The next section of the results page shows the simulation results in the form of a  summary table, as shown below.  The first part of the table shows the time that each event occurs.  For this example, the first failure occurs at 1,000 hours and repair is complete 100 hours later at 1,100 hours. The second column shows the event description, which is either a failure or restoration of unit1.  The third column lists the part number (PN), which is an optional field that is primarily used for other custom studies when exporting results to Excel, for example, to roll up failures and repairs by part number and estimate associated depot support and maintenance costs.  The forth column is a failure count, which in this case totals to eight failures occurring over 8,760 hours. The fifth column is a count of repair actions, which totals to seven repairs over 8,760 hours.  The repair of the final failure was not completed because it occurred at time 8,700 hours and was scheduled to be repaired by time 8,800 hours; however, the simulation ended at 8,760 hours. The sixth column keeps track of restoration time, which totals 700 hours for this example.  The seventh column shows the quantity of units in an up state after each simulation event.  Since only one unit is included in the simulation, the quantity of units up just cycles between one and zero.  The eighth column shows the time spent in each state; which for this simple example is exactly 1,000 hours up followed by 100 hours down.  The ninth column shows the units that are in a failed state after each simulated event (note, SN is serial number, which is just a unique identifier for each item entered in input #1).  In this case, we only have a single unit, so this column just shows unit1 going into and out of a failed state. Note that unit1 spends the final 60 hours in a failed state, and is shown in a failed state at the simulation end time of 8,760 hours. The tool allows the user to define combinations of events that will result in a “critical” failure. Since we defined unit1 as critical in input#2, columns 10 and 11 keep track of critical failures (CF) and associated downtime. All data can be exported to  Excel for further offline analysis by selecting Excel output for item #7 on the input page.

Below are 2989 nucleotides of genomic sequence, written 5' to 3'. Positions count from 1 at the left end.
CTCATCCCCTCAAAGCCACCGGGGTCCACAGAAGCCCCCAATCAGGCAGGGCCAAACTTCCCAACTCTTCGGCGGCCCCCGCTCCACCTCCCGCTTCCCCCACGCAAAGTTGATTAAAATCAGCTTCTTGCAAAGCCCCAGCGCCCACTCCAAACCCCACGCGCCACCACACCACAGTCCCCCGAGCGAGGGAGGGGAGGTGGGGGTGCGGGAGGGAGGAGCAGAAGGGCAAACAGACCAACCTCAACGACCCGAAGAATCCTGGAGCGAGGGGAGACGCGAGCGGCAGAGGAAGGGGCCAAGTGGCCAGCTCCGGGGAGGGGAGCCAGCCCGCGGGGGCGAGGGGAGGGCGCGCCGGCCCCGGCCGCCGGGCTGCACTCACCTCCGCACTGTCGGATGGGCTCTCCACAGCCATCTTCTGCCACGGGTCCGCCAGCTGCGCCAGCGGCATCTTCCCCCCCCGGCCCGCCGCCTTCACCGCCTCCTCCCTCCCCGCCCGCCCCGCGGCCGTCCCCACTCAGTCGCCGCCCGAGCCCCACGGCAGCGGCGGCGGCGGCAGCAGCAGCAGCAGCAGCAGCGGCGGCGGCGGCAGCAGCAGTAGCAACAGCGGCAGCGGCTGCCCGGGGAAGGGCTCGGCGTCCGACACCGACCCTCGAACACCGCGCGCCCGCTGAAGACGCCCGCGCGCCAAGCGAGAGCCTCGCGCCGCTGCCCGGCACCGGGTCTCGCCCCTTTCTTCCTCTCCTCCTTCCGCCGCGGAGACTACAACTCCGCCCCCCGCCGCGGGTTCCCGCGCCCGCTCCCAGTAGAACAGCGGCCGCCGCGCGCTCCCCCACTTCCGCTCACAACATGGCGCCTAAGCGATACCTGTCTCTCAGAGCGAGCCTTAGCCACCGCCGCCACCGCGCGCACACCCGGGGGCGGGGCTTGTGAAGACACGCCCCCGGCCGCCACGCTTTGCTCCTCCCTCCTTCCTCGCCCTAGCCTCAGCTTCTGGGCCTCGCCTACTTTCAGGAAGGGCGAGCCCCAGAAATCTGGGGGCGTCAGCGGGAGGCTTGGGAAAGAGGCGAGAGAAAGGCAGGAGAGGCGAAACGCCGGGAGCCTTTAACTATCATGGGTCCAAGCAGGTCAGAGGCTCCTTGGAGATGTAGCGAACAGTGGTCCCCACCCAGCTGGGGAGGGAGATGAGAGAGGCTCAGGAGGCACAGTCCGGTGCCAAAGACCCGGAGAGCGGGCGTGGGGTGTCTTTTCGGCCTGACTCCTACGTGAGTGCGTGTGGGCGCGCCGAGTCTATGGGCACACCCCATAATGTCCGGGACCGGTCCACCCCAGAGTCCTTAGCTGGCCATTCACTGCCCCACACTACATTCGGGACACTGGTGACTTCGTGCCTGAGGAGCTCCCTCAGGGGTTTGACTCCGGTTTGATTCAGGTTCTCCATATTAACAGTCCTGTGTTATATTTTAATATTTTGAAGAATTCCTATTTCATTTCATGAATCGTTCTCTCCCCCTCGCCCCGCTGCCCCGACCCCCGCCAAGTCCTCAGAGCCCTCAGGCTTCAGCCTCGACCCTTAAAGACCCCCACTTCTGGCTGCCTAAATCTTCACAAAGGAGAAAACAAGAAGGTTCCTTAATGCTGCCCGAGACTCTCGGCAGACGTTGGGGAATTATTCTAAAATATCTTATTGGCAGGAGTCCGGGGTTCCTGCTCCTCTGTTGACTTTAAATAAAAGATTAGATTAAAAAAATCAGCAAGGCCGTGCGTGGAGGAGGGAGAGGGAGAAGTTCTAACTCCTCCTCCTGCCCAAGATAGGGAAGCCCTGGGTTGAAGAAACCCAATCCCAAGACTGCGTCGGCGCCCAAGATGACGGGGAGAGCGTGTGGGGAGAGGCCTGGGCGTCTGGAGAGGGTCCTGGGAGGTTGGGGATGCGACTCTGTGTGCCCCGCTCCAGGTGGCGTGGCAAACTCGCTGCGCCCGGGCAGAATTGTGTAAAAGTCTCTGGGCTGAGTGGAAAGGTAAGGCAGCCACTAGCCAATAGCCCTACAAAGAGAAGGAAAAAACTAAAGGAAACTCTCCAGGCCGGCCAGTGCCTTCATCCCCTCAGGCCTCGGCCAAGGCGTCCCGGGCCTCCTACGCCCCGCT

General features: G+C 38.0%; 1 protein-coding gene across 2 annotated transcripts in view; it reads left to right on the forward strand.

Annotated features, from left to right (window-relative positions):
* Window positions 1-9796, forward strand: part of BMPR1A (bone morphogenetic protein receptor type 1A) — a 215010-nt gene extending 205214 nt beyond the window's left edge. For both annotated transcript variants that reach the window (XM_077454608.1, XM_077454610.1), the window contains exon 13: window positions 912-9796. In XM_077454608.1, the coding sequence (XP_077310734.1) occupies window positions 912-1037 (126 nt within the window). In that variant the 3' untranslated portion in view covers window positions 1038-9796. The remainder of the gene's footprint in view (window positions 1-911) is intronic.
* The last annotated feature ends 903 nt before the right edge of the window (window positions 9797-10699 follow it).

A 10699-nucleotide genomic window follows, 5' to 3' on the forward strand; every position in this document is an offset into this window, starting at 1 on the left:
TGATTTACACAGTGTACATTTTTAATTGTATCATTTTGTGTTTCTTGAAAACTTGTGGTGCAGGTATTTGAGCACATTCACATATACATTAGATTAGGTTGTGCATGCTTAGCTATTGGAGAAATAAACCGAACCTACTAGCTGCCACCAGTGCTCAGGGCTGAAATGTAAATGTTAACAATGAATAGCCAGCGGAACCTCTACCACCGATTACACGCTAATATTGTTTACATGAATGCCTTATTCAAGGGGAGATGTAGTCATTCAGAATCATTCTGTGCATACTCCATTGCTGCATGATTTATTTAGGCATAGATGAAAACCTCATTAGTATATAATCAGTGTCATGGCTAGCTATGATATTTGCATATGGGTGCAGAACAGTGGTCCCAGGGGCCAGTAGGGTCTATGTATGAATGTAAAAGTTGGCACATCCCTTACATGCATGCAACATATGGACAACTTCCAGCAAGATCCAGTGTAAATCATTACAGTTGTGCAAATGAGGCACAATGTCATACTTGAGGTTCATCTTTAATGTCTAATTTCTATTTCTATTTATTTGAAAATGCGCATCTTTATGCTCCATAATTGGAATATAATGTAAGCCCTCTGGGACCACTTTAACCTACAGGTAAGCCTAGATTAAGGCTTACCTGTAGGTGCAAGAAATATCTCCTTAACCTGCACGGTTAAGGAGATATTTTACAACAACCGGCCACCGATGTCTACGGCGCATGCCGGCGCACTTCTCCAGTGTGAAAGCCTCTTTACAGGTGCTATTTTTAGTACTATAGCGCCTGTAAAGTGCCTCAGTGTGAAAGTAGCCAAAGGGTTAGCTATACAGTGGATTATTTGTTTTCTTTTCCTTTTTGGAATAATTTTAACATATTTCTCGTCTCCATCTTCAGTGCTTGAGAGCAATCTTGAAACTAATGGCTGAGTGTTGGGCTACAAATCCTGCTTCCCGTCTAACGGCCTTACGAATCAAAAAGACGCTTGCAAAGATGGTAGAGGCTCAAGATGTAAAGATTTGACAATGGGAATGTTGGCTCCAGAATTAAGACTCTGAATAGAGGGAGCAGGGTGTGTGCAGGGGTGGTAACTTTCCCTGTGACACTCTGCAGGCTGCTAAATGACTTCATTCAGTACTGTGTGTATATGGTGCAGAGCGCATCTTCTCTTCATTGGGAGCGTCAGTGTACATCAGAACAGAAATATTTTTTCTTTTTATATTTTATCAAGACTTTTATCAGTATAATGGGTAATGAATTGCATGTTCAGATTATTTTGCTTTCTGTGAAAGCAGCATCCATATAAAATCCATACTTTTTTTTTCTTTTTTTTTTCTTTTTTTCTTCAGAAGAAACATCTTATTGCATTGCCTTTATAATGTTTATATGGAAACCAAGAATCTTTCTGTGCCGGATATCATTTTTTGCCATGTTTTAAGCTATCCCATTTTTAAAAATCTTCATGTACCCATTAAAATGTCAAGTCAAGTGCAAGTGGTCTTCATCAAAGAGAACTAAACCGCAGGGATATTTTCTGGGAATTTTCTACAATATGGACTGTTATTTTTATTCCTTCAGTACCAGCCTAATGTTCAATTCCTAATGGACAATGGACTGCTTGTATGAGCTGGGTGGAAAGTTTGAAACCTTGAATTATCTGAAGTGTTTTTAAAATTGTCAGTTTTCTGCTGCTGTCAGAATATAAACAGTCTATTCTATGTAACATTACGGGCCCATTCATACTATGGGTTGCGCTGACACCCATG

Just below the list of events (shown above) are simulation summary calculations, as shown below. The total restoration time is the sum of the times shown in column six above, 700 hours.  Eight failures occurred but only seven repair actions were completed because the simulation ended before the last repair was complete. The simulated system MTBCF is computed as 1,143 operating hours, which is approximately what is expected based on the input. The simulated MTBCF is not exactly 1,000 hours because of the point where the simulation was stopped.  

If the simulation is rerun for 8,800 hours instead of 8,760 hours, then the simulated MTBCF is exactly 1,000 operating hours, as shown below. Additional metrics, such as availability and MTBCF at a user selected confidence level (chi-square single sided lower limit) are also provided.

The next part of the simulation table summarizes the state of the system over the course of the simulation.  For this simple example, the system, or unit1, can either be up or down, so the table indicates that “1 units up” for 8,000 hours, or 91.32 percent of the simulated time. Note that the most basic definition of system availability is up time divided by total time, which is 8,000 hours/8,760 hours = 0.9132, or 91.32%.  On eight occasions the system transitioned from having one unit up to having zero units up, as shown below in the “count of failure transitions” column. The top half of the picture below shows cumulative statistics while the bottom half shows times associated with exactly some quantity of units operating.